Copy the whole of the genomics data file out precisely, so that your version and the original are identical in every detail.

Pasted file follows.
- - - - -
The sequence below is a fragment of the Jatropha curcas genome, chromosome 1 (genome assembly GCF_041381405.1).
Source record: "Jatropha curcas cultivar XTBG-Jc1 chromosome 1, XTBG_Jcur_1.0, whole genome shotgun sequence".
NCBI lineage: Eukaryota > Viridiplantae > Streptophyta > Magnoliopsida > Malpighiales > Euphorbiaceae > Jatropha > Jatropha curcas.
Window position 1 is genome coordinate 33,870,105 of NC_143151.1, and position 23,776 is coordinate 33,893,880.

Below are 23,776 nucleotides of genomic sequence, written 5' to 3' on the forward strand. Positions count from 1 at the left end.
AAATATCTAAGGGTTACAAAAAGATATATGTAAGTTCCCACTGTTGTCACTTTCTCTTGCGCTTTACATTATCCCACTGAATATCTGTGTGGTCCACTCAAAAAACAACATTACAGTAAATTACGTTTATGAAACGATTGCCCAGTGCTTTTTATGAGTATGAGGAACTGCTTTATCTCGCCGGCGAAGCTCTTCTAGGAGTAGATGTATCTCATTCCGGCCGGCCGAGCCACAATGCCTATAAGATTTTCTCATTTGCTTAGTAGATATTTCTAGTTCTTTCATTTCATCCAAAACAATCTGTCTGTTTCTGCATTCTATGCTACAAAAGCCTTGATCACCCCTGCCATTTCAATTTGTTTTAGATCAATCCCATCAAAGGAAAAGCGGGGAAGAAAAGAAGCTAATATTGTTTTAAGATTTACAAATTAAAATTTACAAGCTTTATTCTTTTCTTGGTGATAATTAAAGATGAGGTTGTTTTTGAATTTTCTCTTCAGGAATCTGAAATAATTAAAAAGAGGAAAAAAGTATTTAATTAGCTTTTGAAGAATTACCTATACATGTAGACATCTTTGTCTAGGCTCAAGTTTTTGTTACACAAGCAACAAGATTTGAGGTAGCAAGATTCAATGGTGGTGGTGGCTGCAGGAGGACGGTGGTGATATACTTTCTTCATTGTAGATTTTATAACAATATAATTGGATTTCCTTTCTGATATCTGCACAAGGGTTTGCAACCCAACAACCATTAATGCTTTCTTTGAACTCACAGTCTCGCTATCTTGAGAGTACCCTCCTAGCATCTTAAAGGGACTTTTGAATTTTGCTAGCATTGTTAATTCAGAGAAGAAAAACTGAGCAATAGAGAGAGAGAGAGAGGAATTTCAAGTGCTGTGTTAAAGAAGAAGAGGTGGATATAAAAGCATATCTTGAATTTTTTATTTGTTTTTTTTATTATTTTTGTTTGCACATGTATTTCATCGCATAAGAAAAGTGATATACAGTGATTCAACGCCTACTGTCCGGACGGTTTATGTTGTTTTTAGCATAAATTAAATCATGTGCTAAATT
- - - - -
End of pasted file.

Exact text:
The sequence below is a fragment of the Jatropha curcas genome, chromosome 1 (genome assembly GCF_041381405.1).
Source record: "Jatropha curcas cultivar XTBG-Jc1 chromosome 1, XTBG_Jcur_1.0, whole genome shotgun sequence".
NCBI lineage: Eukaryota > Viridiplantae > Streptophyta > Magnoliopsida > Malpighiales > Euphorbiaceae > Jatropha > Jatropha curcas.
Window position 1 is genome coordinate 33,870,105 of NC_143151.1, and position 23,776 is coordinate 33,893,880.

Below are 23,776 nucleotides of genomic sequence, written 5' to 3' on the forward strand. Positions count from 1 at the left end.
AAATATCTAAGGGTTACAAAAAGATATATGTAAGTTCCCACTGTTGTCACTTTCTCTTGCGCTTTACATTATCCCACTGAATATCTGTGTGGTCCACTCAAAAAACAACATTACAGTAAATTACGTTTATGAAACGATTGCCCAGTGCTTTTTATGAGTATGAGGAACTGCTTTATCTCGCCGGCGAAGCTCTTCTAGGAGTAGATGTATCTCATTCCGGCCGGCCGAGCCACAATGCCTATAAGATTTTCTCATTTGCTTAGTAGATATTTCTAGTTCTTTCATTTCATCCAAAACAATCTGTCTGTTTCTGCATTCTATGCTACAAAAGCCTTGATCACCCCTGCCATTTCAATTTGTTTTAGATCAATCCCATCAAAGGAAAAGCGGGGAAGAAAAGAAGCTAATATTGTTTTAAGATTTACAAATTAAAATTTACAAGCTTTATTCTTTTCTTGGTGATAATTAAAGATGAGGTTGTTTTTGAATTTTCTCTTCAGGAATCTGAAATAATTAAAAAGAGGAAAAAAGTATTTAATTAGCTTTTGAAGAATTACCTATACATGTAGACATCTTTGTCTAGGCTCAAGTTTTTGTTACACAAGCAACAAGATTTGAGGTAGCAAGATTCAATGGTGGTGGTGGCTGCAGGAGGACGGTGGTGATATACTTTCTTCATTGTAGATTTTATAACAATATAATTGGATTTCCTTTCTGATATCTGCACAAGGGTTTGCAACCCAACAACCATTAATGCTTTCTTTGAACTCACAGTCTCGCTATCTTGAGAGTACCCTCCTAGCATCTTAAAGGGACTTTTGAATTTTGCTAGCATTGTTAATTCAGAGAAGAAAAACTGAGCAATAGAGAGAGAGAGAGAGGAATTTCAAGTGCTGTGTTAAAGAAGAAGAGGTGGATATAAAAGCATATCTTGAATTTTTTATTTGTTTTTTTTATTATTTTTGTTTGCACATGTATTTCATCGCATAAGAAAAGTGATATACAGTGATTCAACGCCTACTGTCCGGACGGTTTATGTTGTTTTTAGCATAAATTAAATCATGTGCTAAATT